Daptomycin is a cyclic lipopeptide which targets Gram-positive membranes by formation of ring-like pores [21]. It is highly active against S. aureus, coagulase-negative staphylococci, Enterococcus faecalis, and E. faecium; during an eight-year surveillance no significant increase or region variation of resistance was observed [22]. In clinical trials, daptomycin was found to be equal with standard antibiotics in severe skin infections, bacteremia, and endocarditis caused by Gram-positive bacteria [23]. A case report documented a successful treatment of a recurrent prosthetic hip infection in a 70-year-old female with a past history of MRSA infection by using two-stage revision surgery with PMMA impregnated with daptomycin and gentamicin [24].

As for fosfomycin, daptomycin was highly active against a low count of bacteria. Both tests with eluates as well as with bone cement specimens revealed that lowest concentrated daptomycin (0.5 g/40 g powder) was not as active as the highest tested concentration of the antibiotic (1.5 g/40 g powder) against MRSA, S. epidermidis, and E. faecium. This may be confirmative to a recent reports about release profiles of PMMA bone-cement showing a continuous longer release [2527] and antimicrobial activity of daptomycin when loaded with higher concentrations [26, 27]. If the cement was loaded with daptomycin and gentamicin, release profiles showed a prolonged antimicrobial activity in comparison with the single antibiotics. Daptomycin combined with gentamicin exerted synergistic activity on intracellular S. aureus located intracellularly in osteoblasts [28]. An increased in vitro antibiofilm activity of daptomycin together with gentamicin in comparison with daptomycin only was reported recently [29]. This only other in vitro study focusing on antibiofilm activity of daptomycin-containing cement underlines an efficacy at least for 72 h when inoculated with 106 S. epidermidis [29].

A higher antibacterial activity was found for the cement containing daptomycin/gentamicin than for those containing fosfomycin/gentamicin against Gram-positive bacteria. Opposite to fosfomycin-containing cement, the used highest concentrated daptomycin-containing cement clearly suppressed the growth of the one-time added MRSA and VRE strains up to 96 h. When the strains were added repeatedly, daptomycin cement specimens showed a more prolonged activity against the MRSA strain. However, as daptomycin is inactive against Gram-negatives, fosfomycin might be a treatment opportunity against ESBL strains which should be verified in follow-up studies. The dependence of the activity of fosfomycin/gentamicin and daptomycin/gentamicin-containing bone cement on the bacterial strain may underline a need for rapid microbiological diagnostics, for example, by nucleic-acid based methods for rapid detection of ESBL [30] and VRE [31] directly from clinical specimens, or as described for identifying methicillin-resistant staphylococci in prosthetic joint infections [32].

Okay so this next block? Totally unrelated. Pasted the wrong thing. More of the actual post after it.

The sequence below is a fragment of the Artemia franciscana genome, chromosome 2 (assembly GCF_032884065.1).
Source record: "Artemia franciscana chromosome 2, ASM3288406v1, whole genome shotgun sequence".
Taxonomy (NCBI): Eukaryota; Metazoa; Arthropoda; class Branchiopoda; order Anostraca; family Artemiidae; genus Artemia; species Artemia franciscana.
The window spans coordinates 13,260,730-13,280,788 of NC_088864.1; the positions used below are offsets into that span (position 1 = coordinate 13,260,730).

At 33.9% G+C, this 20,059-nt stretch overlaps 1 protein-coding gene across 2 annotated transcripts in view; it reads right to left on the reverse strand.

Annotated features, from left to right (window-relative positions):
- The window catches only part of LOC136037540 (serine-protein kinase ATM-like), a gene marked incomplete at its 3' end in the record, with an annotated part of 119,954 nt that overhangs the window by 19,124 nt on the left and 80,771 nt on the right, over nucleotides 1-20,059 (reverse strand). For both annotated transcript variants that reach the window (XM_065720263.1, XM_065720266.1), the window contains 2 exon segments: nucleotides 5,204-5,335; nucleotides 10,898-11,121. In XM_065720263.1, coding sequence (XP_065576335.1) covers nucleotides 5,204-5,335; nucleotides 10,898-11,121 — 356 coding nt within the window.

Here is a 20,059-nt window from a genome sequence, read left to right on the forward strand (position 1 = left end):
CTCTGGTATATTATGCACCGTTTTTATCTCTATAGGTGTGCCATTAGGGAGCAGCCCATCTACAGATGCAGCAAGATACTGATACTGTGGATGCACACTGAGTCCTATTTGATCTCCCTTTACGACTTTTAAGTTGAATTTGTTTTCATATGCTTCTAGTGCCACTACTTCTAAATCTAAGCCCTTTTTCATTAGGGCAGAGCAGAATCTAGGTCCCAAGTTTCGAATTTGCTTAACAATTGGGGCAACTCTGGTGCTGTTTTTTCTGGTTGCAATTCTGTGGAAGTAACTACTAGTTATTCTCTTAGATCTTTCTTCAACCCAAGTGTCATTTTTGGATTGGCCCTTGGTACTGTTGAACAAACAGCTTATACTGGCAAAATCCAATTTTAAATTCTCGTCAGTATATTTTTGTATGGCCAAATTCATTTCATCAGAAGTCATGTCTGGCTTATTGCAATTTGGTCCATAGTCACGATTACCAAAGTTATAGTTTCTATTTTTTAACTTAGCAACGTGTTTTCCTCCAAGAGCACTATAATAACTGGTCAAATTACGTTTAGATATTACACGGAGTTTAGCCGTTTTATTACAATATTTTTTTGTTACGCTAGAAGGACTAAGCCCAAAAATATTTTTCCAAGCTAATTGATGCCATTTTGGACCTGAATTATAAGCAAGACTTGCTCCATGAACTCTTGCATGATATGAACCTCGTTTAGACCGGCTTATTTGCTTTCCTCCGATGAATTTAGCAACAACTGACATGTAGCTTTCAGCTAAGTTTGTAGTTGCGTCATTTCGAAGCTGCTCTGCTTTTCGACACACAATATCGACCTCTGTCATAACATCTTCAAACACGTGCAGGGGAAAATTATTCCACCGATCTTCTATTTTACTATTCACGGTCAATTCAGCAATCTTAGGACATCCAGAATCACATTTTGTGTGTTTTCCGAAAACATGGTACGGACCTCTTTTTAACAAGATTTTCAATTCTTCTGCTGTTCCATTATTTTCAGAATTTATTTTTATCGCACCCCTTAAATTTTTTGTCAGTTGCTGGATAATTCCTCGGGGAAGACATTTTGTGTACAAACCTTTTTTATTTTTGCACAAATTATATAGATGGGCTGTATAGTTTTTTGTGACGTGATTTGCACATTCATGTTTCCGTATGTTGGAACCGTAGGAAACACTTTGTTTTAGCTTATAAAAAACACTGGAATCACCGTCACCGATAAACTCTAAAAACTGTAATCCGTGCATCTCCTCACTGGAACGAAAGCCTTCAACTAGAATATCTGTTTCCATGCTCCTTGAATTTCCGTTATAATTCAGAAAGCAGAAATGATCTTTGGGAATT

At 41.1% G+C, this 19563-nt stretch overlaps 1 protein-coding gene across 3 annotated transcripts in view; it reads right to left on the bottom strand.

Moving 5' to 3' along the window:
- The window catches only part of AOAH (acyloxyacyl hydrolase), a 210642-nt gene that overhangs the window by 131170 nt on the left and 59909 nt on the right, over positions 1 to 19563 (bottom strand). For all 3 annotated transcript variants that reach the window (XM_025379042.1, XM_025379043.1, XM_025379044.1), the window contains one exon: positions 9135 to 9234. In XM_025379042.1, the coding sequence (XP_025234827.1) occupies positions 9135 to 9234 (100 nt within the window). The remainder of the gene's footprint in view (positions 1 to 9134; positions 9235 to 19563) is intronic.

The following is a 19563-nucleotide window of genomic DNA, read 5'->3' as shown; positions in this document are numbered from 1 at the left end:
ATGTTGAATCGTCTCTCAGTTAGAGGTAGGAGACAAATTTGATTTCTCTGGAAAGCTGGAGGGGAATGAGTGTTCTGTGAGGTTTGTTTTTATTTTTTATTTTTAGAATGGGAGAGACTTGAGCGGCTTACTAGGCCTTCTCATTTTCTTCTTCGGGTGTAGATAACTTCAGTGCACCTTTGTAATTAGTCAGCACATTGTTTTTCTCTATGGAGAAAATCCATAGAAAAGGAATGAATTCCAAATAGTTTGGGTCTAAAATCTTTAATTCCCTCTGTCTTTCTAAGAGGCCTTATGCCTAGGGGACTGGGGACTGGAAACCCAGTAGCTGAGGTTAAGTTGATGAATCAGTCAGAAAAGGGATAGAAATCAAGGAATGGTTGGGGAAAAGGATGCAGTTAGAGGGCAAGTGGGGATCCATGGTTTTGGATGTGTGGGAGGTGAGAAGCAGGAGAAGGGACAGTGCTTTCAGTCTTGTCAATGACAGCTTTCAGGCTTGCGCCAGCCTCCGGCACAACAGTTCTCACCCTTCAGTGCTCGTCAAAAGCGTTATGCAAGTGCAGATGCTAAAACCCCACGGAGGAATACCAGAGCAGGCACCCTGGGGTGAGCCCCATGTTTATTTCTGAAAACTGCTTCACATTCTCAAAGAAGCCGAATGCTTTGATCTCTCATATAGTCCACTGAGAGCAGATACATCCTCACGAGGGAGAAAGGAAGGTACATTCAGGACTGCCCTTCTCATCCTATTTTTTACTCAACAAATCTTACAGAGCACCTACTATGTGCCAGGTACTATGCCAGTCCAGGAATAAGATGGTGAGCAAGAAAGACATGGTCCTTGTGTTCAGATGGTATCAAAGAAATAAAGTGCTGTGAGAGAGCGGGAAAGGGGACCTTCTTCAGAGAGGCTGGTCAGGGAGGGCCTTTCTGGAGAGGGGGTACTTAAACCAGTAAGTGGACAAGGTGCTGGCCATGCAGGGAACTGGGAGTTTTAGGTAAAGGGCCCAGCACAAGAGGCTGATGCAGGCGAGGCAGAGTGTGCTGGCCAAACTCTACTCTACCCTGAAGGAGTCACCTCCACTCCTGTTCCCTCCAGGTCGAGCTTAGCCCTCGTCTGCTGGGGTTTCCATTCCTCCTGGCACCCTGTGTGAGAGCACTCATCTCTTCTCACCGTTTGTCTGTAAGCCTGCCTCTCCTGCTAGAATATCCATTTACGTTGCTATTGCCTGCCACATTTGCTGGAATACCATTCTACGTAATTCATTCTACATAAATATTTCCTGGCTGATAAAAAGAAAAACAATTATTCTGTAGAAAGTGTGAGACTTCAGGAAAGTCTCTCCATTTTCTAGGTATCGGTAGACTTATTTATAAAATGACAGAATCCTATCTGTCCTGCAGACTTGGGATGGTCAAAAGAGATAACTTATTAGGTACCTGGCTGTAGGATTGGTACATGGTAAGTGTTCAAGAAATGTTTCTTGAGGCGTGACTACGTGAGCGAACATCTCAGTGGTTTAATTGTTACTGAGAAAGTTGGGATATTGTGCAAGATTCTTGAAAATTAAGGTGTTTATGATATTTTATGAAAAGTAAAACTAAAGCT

The tested PMMA bone cement was active against low numbers of bacteria where biofilm formation was clearly inhibited. This underlines necessity of mechanical debridement of the wound area. Only an activity on biofilm formation can be anticipated. Experiments on established biofilms showed biofilm eradication concentrations of S. aureus and S. epidermidis biofilms as higher as 1024 µg/ml daptomycin recently [33]. The high resistance of bacteria within biofilms is related to the slow or incomplete penetration of the matrix, the physiologic response, for example, gene transfer, and the development of persister cell populations [34]. The small size of different S. aureus cells after contact with PMMA bone cement in SEM photographs may indicate the development of persisters under antibiotic pressure. This well-known phenomenon should not be neglected; it was recently shown for S. aureus cells when exposed to 10-fold MIC of daptomycin [35].

This in vitro study indicates daptomycin-containing PMMA bone cement as a potential alternative in Gram-positive prosthetic joint infections, whereas fosfomycin-containing cement might be helpful in infections with ESBL strains. Our study covered mainly aspects of suppression of bacterial growth (antibiofilm activity) in the presence of bone cement specimens considering a different volume of wound fluid. Upcoming research should address in more detail the release kinetics of the antibiotics from the cement, a potential synergistic activity of the antibiotics, and a potential development of resistance (persisters).

5. Conclusion

In summary, PMMA bone cement with higher concentrations of daptomycin (1.5 g/40 g powder) may be an alternative in treatment of selected periprosthetic infections by Gram-positives. However follow-up research is necessary to evaluate in more detail the release kinetics of the antibiotics, synergistic activity of the antibiotics, the possible development of resistance (persisters), and the potential of fosfomycin-containing PMMA cement to target ESBL strains.

Conflicts of Interest

The study was funded by Heraeus Medical GmbH, Wehrheim, Germany. Sebastian Vogt and Susann Klimas are employees of Heraeus Medical GmbH. The other authors declare that they have no conflicts of interest.


The authors acknowledge the laboratory work of Anna Magdon and Antonia Colangelo.